Michiko Kakutani, the feared-revered-reviled book critic of The New York Times, is the first to review Salinger by David Shields and Shane Salerno. The book — published September 3 — and the attendant documentary have been subject to a level of secrecy befitting the Manhattan Project. Nevertheless, The Times managed to acquire a copy from Simon & Schuster, and the much-anticipated book is the subject of today's daily review.

Kakutani rarely minces her words, and her verdict here comes early: Salinger is "revealing but often slapdash," an intriguing but not cohesive mish-mash. As she points out, Shields, author of Reality Hunger, has essentially argued that pastiche is the style for our times; it appears to not have worked fully here, resulting in a "loosey-goosey" work.

In essence, the authors posit that Salinger's wartime experience explains his decades-long sequestration in New Hampshire:

The sharp-edged portrait of Salinger that Mr. Shields and Mr. Salerno draw in this book is that of a writer whose “life was a slow-motion suicide mission” — a man who never recovered from the horrors of wartime combat and the soul-shaking sight of a Nazi death camp filled with burned and smoldering corpses. Salinger, they argue, tried to grapple with his post-traumatic stress disorder first with art and later with religion: “The war broke him as a man and made him a great artist; religion offered him postwar spiritual solace and killed his art.”

As far as Kakutani is concerned, this is a "reductive" analysis.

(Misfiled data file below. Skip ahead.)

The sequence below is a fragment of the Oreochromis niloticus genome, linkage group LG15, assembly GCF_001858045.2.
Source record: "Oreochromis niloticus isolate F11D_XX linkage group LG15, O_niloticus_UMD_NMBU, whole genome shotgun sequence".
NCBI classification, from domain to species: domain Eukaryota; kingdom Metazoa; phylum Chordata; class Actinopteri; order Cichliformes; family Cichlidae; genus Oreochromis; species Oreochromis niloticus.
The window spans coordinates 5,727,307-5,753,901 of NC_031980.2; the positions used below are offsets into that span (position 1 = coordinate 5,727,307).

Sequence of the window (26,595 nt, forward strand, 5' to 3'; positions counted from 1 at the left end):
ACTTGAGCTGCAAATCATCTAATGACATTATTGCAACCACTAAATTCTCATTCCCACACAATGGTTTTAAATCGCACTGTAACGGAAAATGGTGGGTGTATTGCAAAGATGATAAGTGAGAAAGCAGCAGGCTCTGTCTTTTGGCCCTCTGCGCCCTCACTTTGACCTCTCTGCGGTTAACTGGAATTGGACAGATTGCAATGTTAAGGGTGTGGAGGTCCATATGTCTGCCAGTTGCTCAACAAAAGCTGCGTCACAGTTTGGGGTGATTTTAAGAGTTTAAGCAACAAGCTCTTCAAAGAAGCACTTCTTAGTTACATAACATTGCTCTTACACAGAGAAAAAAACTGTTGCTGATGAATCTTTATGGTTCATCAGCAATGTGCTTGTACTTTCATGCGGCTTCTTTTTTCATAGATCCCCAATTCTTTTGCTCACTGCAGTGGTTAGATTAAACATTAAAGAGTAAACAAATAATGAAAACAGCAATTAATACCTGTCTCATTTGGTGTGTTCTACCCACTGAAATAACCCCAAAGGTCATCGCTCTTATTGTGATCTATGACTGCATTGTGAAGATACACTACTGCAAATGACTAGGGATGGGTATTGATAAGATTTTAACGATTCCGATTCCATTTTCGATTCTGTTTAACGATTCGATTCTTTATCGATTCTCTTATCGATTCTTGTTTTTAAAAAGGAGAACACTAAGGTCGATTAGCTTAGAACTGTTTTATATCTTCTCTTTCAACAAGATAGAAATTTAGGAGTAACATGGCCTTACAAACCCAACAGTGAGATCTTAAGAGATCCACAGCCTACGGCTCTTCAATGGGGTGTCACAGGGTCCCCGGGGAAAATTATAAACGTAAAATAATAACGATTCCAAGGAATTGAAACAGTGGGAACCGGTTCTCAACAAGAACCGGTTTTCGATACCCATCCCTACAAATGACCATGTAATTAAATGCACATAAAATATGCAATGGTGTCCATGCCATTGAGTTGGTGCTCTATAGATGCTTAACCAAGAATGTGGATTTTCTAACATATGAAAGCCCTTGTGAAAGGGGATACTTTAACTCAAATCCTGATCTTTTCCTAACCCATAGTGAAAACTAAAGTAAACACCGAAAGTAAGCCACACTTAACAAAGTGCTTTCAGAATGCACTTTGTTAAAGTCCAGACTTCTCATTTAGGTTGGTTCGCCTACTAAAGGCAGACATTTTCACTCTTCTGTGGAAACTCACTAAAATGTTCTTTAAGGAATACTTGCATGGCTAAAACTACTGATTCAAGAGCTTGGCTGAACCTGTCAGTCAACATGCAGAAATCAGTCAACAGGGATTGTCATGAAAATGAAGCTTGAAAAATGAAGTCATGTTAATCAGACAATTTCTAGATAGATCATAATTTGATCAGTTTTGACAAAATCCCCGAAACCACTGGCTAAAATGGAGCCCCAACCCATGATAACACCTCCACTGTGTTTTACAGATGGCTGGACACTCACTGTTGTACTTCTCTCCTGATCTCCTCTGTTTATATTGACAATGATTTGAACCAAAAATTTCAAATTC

Perhaps a more damning criticism is that Salinger — which bears the obnoxious subtitle, “The Official Book of the Acclaimed Documentary Film,” — allegedly "draws heavily" on past books on Salinger, suggesting that the forthcoming book and documentary are less original than Salerno has tried to portray:

Although Mr. Salerno has done an energetic job of finding sources and persuading them to talk — he says he interviewed more than 200 people over nine years — numerous entries in this volume have been taken not from new interviews but from earlier books and articles, sometimes with and sometimes without real context.

This, Kakutani, says, sometimes leads to "sloppy scholarship" on the authors' part, as when they allege that Salinger was born with only one testicle. Then there's their revelation that Salinger left five books that remain to be published. They do not, however, satisfy true paranoids by honoring the simmering suggestion that Salinger is really Thomas Pynchon (or vice versa, depending, I suppose, on whom you like better).

Of course, just because the book is gossipy, messy and full of speculation does not mean that people won't buy it. In fact, the very opposite may be true.